In response to growing popular discontent since late 2011, the Russian government has put forward timid reforms and a partial reshuffle. However, these tentative concessions are actually part of a broader strategy by the Kremlin to ensure Prime Minister Vladimir Putin’s re-election as President on March 4. The future of the country largely depends on the unsettled balance between the incumbent regime and emerging social forces, and particularly on the government’s ability to accommodate those forces’ requests. In any case, the current system, also known as “Putinism”, has almost certainly reached a point of no return, as the gap between the ruling elite and the active and “creative” sectors of the country is widening.
The ongoing anti-Putin rallies are being attended by growing numbers of people who no longer see his rule as legitimate: from 5,000 demonstrators on December 5 at Chistiye Prudy, numbers jumped to approximately 100,000 just 20 days later at Sakharov Prospekt. During this latest rally, a group of sociologists from the Levada Center ran the first survey to describe the social texture of the demonstrations. Those who attended were mostly men (60%) and most had higher education (62%). The average age of demonstrators was calculated between 25 and 54 years old. Notably, there is a shared awareness of growing alienation among young professionals and intellectuals who cannot find access to better career opportunities or active political involvement. The “anti-Putin brigade” is now no longer the domain of ageing dissidents; nevertheless, the opposition has so far failed to unite behind a single leader, nor has it delineated a clear set of demands.
As the government was not expecting such a scale and scope of protests, it was at first taken aback, but it soon developed its own strategic response. The New Yorker’s editor in chief, David Remnick, defined Putin’s regime as a blend of quasi-authoritarianism with both democratic and brutal features. This mix is also reflected in Putin’s enigmatic response to the street rallies. On one hand, he reiterated that the government has no plans to bow to the protesters’ demands, comparing them to monkeys from Rudyard Kipling’s Mowgli. On the other, even before the second demonstration took place, the authorities began to make some concessions. President Dmitry Medvedev declared that the government would draft bills including direct gubernatorial elections and a revised system of parliamentary representation by mid-February. He also ordered that the number of signatures required to register for elections be lowered drastically (from 45,000 to just 500 for political parties and from 2 million to 300,000 for presidential candidates).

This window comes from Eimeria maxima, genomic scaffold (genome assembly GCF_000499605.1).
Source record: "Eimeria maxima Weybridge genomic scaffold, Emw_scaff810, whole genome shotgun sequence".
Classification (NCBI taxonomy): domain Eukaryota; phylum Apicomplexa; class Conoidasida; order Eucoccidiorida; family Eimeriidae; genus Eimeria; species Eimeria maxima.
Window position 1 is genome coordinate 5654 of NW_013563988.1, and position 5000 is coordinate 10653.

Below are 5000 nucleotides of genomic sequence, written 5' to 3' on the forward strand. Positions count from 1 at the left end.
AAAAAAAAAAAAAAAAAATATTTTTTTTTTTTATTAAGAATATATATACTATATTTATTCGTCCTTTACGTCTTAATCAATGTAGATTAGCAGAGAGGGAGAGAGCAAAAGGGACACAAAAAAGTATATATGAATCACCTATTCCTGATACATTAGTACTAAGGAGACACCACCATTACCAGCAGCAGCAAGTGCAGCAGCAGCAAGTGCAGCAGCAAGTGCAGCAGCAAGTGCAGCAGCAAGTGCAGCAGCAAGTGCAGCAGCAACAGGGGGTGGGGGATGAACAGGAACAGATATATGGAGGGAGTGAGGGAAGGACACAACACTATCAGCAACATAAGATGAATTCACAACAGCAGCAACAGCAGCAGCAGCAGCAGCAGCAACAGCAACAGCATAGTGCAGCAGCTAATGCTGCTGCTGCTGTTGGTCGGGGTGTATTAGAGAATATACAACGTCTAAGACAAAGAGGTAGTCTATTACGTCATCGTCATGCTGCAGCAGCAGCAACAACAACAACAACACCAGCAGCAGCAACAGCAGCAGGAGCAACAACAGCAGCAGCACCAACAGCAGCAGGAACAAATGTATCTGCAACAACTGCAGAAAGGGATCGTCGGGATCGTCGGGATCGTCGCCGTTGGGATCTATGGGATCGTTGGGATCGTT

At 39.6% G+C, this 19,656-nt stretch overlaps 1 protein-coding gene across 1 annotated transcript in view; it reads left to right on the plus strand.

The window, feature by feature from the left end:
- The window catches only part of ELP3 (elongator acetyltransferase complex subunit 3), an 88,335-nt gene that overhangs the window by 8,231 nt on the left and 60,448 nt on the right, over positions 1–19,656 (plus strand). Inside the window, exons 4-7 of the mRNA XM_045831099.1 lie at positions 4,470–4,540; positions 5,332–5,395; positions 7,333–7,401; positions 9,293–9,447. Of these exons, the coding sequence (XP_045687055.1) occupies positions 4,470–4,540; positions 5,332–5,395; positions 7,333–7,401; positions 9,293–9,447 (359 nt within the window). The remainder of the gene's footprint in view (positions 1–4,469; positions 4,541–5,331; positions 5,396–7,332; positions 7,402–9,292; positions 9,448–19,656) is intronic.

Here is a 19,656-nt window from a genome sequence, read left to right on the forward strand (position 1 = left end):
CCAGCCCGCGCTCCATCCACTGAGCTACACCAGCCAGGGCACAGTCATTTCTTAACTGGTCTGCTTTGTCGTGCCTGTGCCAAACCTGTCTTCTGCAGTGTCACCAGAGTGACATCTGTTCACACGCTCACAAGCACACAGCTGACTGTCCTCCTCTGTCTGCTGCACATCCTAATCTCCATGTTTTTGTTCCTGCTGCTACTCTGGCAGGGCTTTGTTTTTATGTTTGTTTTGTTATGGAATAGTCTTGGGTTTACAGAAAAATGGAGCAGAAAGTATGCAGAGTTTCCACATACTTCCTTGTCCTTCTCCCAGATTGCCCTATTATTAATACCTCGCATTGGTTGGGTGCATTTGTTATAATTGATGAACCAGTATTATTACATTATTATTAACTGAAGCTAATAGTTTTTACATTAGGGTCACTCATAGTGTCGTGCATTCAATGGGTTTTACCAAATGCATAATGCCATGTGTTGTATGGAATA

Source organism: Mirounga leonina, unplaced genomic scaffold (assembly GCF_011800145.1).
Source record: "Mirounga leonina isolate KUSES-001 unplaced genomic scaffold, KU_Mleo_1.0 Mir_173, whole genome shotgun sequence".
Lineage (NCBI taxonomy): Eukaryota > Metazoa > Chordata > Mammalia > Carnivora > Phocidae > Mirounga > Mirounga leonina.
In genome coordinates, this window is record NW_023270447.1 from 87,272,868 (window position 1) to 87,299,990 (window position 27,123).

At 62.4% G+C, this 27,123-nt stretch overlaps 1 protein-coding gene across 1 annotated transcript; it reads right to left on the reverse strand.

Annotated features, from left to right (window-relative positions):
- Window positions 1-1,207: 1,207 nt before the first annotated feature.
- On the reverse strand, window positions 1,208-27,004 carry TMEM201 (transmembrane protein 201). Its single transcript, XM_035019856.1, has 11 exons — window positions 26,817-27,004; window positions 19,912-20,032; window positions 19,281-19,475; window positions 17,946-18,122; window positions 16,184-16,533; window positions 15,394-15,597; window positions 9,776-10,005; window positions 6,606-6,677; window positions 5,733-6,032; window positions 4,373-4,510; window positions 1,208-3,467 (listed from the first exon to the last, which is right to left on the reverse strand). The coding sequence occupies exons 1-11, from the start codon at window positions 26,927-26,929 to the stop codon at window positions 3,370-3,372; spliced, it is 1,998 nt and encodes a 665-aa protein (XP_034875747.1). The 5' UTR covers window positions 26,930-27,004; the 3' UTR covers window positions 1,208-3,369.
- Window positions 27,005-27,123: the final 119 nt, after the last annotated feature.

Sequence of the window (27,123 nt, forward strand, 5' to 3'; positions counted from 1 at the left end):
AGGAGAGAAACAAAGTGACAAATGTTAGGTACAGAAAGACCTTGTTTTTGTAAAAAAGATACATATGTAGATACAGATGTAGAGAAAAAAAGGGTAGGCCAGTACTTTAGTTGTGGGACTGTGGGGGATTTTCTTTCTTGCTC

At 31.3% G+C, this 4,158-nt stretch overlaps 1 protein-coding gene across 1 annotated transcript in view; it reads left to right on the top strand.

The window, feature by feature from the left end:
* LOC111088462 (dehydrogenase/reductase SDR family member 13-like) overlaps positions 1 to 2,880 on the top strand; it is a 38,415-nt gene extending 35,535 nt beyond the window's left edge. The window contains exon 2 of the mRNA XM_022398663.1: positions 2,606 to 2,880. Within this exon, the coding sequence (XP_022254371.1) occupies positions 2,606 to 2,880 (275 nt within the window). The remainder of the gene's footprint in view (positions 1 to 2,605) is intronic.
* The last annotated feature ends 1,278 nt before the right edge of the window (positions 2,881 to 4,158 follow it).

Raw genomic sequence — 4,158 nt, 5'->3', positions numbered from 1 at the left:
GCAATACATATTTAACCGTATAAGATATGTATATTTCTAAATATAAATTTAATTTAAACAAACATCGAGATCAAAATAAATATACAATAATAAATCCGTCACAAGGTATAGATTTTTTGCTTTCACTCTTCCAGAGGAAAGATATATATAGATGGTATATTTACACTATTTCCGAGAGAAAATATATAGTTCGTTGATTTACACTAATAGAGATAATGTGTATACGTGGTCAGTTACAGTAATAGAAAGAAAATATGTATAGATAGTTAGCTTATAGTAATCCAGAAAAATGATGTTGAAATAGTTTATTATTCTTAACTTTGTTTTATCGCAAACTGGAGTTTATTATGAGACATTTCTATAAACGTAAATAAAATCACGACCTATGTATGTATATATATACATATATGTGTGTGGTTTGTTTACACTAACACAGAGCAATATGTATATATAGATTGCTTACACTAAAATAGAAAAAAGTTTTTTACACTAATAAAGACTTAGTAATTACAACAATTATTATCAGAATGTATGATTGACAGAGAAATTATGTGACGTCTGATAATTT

But there is a catch: these changes are only to come into effect after the presidential elections in March, which Putin is poised to win. Indeed, many interpret these proposals as a trick to ease tensions, thus ensuring Putin’s re-elections on March 4. In other words, the Kremlin appears to be restructuring the façade while actually maintaining the status quo.
There are two elements to this strategy. First, the government is now focusing on how to re-gain legitimacy through a power reshuffle. For instance, Vladislav Surkov’s departure as deputy Kremlin chief of staff, to become deputy prime minister, is intended to mark the end of an era, but it is just a symbolic move. Credited with crafting the concept of “sovereign democracy”, the “gray cardinal” Surkov has provided the ideological arsenal of the presidential administration since 1999. His position has become somewhat uncertain since his comments on the protesters, whom he called “the best people in the country.” In any case, the reshuffle seems designed to ensure continuity, as departing officials are being replaced by Putin loyalists and friends. Parliamentary Speaker Boris Gryzlov, for instance, stepped down and was replaced by former Presidential Chief of Staff Sergei Naryshkin. Naryshkin, in turn, was replaced with another staunch ally of Putin’s, former Deputy Prime Minister Sergei Ivanov.
As a second element to the new strategy, the Kremlin intends to engage with those parties that mostly promote systemic or quasi-systemic changes (such as Liberal-Democrats, Liberals, and even Parnas). Giving up a few seats in the Duma to other parties would not affect the decision-making of United Russia, as it needs only a simple majority to pass laws. But, at the same time, this could boost the perceived legitimacy of the government in the eyes of the Russian public and of the rest of the world. Likewise, the Kremlin aims to create a split within the opposition – more specifically, between those in favor of dialogue with the government and those against it. Presidential candidate Mikhail Prokharov and former Finance Minister Alexei Kudrin are arguably part of this plan. During the December 24 rally, Kudrin declared that he “was worried about what is happening in the country” and tried to take a balanced stance, making the case for evolutionary, rather than revolutionary change.
With a new rally scheduled on February 4 and the looming presidential election, the Kremlin faces an unprecedented challenge. Its response thus far has been to seek a form of evolution within the system. This echoes Mikhail Gorbachev’s choice during the first phase of perestroika, and, indeed, implies the same risks: cosmetic reforms will not be enough to fulfill the demands of the protesters, but real concessions might lead to further requests which, in turn, may ultimately undermine the power of the ruling elite. Regardless, the upcoming presidential elections will represent a critical test of the Kremlin’s efficiency as well as of the ability of the opposition to build a viable grassroots organization with a meaningful political agenda.